Clay Milford, Staff Writer
On Monday, September 30, the Office of Spiritual Development at Southern Nazarene University hosted its first Solace service at 7:30 pm in Herrick Auditorium. The gathering included student and staff-led worship, various sacraments such as communion and a more laid back approach to what an ordinary chapel service would look like. Blair Spindle, University Chaplain and Vice President of the Office of Spiritual Development, said that while Solace is considered a chapel service, it hums a different tune than what goes on Tuesdays and Thursdays. “It is a chapel service at SNU – it’s just on Monday nights and is longer so it allows more time for response. We take communion and are planning on having a baptism service toward the end of the year.”
Banning Dawson, Director of Chapel Music in the Office of Spiritual Development, said that Solace is a service “created around prayer.” Said Dawson, “It is our hope that this would be a time for students to come and rest in the Presence of God through prayer, song and sacrament. We believe it’s a great time to come and re-center or reorient ourselves. The idea was birthed after Tony Campolo came and spoke at chapel last year. He made mention of the importance of centering ourselves upon Jesus Christ daily.”
Solace, or the comfort one finds in a time of distress or sadness, is the exact ideal upon which the new time of worship is based. Said Spindle, “Chapel on Tuesday’s and Thursday’s plays multiple roles but doesn’t give us enough time to really respond and focus. It began to dawn on me that our students often feel overwhelmed by life, which at times feels turbulent and even hurtful. Solace is comfort and peace in times of turbulence. It offers students an opportunity to engage in sacraments that are meaningful in our community and another time to just come together for prayer and worship.”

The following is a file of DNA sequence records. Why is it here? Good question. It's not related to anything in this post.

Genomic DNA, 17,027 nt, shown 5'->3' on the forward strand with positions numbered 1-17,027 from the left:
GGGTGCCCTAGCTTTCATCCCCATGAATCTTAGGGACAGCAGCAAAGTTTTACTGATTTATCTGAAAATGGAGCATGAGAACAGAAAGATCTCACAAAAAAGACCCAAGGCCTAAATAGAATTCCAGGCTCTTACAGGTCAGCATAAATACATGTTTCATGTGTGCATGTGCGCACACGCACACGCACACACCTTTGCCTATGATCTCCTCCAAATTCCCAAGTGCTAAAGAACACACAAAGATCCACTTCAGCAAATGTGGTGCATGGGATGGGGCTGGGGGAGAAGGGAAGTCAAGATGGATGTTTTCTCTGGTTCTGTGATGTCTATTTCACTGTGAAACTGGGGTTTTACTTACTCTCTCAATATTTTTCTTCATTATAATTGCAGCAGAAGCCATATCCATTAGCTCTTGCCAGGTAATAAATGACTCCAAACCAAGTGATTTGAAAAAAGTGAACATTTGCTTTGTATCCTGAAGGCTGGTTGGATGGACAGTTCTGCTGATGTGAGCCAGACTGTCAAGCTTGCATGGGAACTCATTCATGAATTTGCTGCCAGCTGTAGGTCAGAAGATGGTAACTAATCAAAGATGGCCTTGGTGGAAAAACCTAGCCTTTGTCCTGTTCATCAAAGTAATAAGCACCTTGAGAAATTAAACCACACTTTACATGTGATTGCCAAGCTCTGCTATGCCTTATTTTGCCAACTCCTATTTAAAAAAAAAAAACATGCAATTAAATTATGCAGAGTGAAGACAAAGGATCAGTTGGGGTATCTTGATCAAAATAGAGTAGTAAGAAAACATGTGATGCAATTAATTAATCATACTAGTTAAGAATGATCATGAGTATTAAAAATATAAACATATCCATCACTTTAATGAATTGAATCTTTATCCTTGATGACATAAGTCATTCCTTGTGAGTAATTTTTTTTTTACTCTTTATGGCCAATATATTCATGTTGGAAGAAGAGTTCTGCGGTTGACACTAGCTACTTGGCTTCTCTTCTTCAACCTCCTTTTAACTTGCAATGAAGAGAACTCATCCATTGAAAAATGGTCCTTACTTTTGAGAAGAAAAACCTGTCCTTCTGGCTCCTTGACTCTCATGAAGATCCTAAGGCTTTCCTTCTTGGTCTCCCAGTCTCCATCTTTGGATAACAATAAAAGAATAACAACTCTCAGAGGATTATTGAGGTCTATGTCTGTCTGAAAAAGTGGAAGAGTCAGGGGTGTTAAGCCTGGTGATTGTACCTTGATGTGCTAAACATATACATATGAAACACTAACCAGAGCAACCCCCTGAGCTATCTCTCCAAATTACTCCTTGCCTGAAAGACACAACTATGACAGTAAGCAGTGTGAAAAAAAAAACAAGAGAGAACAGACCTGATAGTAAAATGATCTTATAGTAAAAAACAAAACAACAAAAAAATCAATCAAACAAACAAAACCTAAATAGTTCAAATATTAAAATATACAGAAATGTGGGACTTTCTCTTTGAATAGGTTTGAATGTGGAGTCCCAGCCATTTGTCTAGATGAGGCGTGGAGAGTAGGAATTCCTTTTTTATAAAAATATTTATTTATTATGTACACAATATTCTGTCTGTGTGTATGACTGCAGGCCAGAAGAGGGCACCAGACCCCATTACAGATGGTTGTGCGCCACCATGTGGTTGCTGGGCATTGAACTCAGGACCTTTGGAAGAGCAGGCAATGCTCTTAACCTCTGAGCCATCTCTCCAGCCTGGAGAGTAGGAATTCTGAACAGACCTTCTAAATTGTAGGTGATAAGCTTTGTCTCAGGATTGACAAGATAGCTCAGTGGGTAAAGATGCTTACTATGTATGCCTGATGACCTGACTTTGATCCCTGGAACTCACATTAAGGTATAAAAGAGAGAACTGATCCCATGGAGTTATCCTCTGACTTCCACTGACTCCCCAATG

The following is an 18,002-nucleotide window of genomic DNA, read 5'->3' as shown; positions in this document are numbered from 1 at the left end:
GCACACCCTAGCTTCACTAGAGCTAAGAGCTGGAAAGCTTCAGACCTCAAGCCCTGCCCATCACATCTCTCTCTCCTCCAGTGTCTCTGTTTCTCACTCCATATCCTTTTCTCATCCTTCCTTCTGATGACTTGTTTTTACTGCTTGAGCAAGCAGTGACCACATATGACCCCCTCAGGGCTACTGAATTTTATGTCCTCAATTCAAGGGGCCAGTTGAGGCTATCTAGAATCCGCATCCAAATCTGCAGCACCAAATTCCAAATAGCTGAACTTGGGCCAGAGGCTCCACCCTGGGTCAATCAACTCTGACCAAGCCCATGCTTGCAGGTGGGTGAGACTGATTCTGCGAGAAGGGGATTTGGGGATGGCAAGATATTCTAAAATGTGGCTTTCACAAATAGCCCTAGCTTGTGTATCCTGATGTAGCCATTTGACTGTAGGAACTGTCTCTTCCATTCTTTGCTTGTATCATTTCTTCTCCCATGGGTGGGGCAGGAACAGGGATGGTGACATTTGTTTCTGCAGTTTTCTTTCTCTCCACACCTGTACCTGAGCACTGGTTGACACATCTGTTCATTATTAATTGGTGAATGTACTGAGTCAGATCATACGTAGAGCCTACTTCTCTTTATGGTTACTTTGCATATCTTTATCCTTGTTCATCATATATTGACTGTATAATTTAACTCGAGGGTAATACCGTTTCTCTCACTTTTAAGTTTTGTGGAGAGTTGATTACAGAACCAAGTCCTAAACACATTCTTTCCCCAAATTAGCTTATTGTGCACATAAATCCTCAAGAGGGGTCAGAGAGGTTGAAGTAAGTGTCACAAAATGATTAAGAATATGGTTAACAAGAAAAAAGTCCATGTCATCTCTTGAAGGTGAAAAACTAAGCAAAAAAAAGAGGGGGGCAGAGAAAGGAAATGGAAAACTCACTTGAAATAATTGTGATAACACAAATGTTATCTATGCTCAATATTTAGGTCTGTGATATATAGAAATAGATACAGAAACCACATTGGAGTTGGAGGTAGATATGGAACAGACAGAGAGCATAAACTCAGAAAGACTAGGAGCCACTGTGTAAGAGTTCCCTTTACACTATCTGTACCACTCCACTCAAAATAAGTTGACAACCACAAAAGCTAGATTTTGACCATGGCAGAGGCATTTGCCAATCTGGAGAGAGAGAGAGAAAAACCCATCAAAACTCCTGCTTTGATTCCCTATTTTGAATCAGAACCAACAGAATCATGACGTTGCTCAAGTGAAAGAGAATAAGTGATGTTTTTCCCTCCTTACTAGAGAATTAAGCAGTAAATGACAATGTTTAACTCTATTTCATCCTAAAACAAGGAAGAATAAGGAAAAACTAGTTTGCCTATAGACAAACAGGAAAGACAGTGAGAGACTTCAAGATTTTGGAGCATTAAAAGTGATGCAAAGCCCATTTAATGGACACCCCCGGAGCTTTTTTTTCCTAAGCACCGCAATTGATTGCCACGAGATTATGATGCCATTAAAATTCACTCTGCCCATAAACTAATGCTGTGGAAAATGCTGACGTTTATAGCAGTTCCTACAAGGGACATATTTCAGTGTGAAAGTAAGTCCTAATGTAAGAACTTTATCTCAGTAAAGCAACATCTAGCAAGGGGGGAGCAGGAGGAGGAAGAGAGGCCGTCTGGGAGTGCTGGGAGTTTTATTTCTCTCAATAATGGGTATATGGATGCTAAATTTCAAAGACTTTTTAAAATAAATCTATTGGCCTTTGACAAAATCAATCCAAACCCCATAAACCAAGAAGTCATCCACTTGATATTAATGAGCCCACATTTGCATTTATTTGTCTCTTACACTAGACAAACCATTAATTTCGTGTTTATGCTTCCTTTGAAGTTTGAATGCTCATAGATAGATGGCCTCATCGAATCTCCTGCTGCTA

Both Spindle and Dawson agree that Solace is a service of its own. While the music and speaker lead chapel, Solace is more led by the congregation. It can be longer or shorter from time to time and is nearly stripped of any sound at all save for the music. As Dawson says, “Typically there won’t be the 25 minute message or sermon for these services.”
After one meeting, Solace has proven to be an effective time for students to come to simply listen, pray and think. There are two more planned Solace services for this semester, as there will be three per semester. Dawson said, “All are welcome.” So whether you are a student at Southern Nazarene University, a parent, a professor or not involved with the university whatsoever, you can find Solace at the next service: Monday, October 28, 2013 at 7:30 p.m.